Introduced by a Democratic state representative at a gathering of hundreds of senior citizens at a condo complex in heavily Democratic Broward County on Wednesday, Florida governor and U.S. Senate candidate Charlie Crist thanked God that he was no longer a Republican.
"You know, I used to be a Republican," Crist told the adoring crowd after an introduction by Democratic state Rep. Ari Porth. When a woman in the audience yelled out, "Thank God!" Crist immediately said, "Yeah, thank God. Right — used to be!"
The statement came the same day Washington Examiner columnist Timothy P. Carney revealed that former senator and Republican presidential nominee Bob Dole contributed $1,000 to Crist's Senate campaign against GOP nominee Marco Rubio. Carney provided the Federal Election Commission record documenting Dole's cash donation.
During Bill Clinton's first term as president, Dole as Senate minority leader was instrumental in stopping HillaryCare from becoming law. But after retiring from the Senate, the Kansan became a highly paid Washington lobbyist with the law firm of Alston & Bird, which counts the National Association for Home Care and Hospice as a client.
Last fall, Dole backed the Democrats' big government healthcare reform legislative efforts, which became law in the spring.
Addressing the seniors, Gov. Crist lived up to a big-spender reputation that was buttressed by his eager acceptance of President Obama's stimulus money last year by promising the status quo on the fiscally troubled Social Security system.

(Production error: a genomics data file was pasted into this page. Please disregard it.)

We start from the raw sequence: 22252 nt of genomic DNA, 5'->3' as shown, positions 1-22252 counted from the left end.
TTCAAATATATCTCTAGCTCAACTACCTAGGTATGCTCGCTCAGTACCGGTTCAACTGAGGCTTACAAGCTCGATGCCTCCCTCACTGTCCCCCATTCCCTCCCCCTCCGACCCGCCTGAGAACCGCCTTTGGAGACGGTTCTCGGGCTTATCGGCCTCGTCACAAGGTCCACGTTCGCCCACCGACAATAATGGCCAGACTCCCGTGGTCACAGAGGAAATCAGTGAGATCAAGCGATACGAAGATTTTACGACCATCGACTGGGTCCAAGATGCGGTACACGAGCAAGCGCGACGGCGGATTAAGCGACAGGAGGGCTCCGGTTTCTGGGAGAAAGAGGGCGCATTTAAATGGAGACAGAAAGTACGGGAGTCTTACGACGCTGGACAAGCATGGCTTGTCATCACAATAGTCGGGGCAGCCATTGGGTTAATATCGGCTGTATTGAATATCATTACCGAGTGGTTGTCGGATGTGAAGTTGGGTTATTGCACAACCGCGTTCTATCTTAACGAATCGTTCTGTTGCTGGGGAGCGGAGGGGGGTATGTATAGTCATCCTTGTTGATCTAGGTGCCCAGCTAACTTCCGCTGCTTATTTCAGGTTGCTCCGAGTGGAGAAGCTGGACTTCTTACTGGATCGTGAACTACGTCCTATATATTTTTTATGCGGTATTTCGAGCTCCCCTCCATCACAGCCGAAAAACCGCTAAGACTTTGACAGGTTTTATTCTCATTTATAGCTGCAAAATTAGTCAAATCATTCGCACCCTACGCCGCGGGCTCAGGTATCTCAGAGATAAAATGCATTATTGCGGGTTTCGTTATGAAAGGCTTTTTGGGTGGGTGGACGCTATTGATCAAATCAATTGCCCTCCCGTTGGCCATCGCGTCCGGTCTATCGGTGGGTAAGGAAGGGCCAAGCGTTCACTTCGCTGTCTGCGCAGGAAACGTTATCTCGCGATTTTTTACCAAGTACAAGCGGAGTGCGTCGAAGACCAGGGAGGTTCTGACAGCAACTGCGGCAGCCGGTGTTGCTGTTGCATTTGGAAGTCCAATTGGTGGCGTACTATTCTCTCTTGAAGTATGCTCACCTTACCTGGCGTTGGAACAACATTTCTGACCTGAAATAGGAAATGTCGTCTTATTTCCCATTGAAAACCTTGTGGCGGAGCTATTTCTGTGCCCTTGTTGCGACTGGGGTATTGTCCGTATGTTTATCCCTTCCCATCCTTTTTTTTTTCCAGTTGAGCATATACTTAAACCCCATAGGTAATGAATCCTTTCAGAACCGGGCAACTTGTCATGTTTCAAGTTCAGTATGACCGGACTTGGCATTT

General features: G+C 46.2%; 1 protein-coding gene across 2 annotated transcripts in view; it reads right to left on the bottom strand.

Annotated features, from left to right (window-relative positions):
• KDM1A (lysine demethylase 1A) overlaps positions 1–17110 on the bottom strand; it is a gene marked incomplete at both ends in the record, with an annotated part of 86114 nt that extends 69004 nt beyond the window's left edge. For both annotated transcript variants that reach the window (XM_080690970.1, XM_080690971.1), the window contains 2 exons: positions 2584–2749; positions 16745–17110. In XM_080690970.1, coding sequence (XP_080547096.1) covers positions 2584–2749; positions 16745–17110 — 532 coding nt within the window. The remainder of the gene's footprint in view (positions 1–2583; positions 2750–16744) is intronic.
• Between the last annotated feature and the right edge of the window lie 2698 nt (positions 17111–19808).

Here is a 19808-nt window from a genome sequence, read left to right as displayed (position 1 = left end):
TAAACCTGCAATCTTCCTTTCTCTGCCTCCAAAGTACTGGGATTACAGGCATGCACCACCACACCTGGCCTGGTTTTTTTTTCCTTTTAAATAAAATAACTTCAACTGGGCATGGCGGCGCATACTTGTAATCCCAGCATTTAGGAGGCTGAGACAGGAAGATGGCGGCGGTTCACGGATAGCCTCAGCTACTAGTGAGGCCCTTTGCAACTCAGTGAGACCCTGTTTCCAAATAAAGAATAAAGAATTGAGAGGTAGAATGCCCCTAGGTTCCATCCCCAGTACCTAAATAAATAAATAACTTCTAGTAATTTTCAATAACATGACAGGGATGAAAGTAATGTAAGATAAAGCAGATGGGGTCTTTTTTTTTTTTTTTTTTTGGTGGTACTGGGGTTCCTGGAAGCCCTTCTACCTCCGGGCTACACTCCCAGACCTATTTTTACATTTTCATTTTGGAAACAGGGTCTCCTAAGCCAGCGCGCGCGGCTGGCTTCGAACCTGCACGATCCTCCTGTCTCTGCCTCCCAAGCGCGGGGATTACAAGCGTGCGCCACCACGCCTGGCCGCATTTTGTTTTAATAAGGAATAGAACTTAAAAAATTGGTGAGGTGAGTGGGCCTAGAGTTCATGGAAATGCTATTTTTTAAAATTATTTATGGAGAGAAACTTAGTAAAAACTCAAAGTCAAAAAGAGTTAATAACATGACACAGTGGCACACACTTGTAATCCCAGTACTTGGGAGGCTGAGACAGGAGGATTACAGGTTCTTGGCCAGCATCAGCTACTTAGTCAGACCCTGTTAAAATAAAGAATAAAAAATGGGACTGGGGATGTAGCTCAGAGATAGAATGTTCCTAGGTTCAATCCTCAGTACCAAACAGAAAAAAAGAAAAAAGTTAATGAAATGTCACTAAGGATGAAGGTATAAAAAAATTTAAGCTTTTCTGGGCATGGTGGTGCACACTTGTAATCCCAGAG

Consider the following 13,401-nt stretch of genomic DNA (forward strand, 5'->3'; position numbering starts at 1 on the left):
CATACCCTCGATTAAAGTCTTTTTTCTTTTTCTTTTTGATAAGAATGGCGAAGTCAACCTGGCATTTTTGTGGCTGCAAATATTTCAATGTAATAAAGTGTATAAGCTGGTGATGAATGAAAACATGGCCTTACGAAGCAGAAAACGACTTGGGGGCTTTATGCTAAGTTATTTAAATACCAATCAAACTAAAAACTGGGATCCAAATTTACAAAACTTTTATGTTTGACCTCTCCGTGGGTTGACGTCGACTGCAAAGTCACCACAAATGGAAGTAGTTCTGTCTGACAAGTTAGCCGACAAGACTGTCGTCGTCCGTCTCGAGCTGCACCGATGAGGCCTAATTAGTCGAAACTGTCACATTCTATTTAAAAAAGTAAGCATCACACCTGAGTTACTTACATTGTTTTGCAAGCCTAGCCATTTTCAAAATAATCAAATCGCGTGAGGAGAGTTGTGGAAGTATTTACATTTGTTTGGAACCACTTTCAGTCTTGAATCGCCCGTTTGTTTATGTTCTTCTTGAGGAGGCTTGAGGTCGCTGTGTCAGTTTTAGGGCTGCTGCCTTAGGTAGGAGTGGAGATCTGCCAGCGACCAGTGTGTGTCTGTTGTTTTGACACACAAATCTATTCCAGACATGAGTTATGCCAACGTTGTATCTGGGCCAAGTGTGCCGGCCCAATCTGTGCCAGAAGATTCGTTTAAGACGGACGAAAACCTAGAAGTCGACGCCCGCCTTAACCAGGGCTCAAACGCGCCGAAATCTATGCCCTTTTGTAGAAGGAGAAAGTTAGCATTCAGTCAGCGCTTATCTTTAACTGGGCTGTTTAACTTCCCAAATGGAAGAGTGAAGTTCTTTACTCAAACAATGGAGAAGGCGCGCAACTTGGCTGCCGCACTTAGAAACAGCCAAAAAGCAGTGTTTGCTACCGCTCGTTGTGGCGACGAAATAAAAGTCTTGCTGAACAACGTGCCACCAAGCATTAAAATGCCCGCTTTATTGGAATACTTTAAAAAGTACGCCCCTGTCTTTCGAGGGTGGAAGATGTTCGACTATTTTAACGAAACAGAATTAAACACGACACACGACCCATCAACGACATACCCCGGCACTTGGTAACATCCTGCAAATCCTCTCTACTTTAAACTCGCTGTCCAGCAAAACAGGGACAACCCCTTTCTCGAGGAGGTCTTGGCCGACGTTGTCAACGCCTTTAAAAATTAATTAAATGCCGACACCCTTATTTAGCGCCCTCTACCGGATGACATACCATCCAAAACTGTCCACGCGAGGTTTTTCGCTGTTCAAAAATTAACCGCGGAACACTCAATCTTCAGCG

Crist wowed the crowd by saying, "I'm the only candidate in the race who says he will protect Social Security forever."
In a Newsmax interview earlier this year, former Republican Florida Gov. Jeb Bush called Crist's acceptance of the Obama stimulus "unforgiveable."
Rasmussen Reports last week placed the Cuban-American Rubio in the lead against Crist with 38 percent of the vote over 33 percent for the independent Crist, if Rep. Kendrick Meek is the Democratic nominee.
If billionaire Jeff Greene faces the two, Crist leads Rubio by a hair, 37 percent to 36 percent, according to Rasmussen's polling. Both Crist and Rubio lead the Democrat by a sizeable margin in both scenarios.
In an interview with Newsmax TV's Kathleen Walter, Rubio reflected on liberal Democratic pollster Mark Penn's fundraising efforts for Crist, which are widely seen as an attempt to get Crist to caucus with Senate Democrats if elected. Rubio said it shows that Crist is part of a Democratic strategy "to try to get as many votes as they can in the Senate to promote the Reid-Pelosi-Obama agenda."
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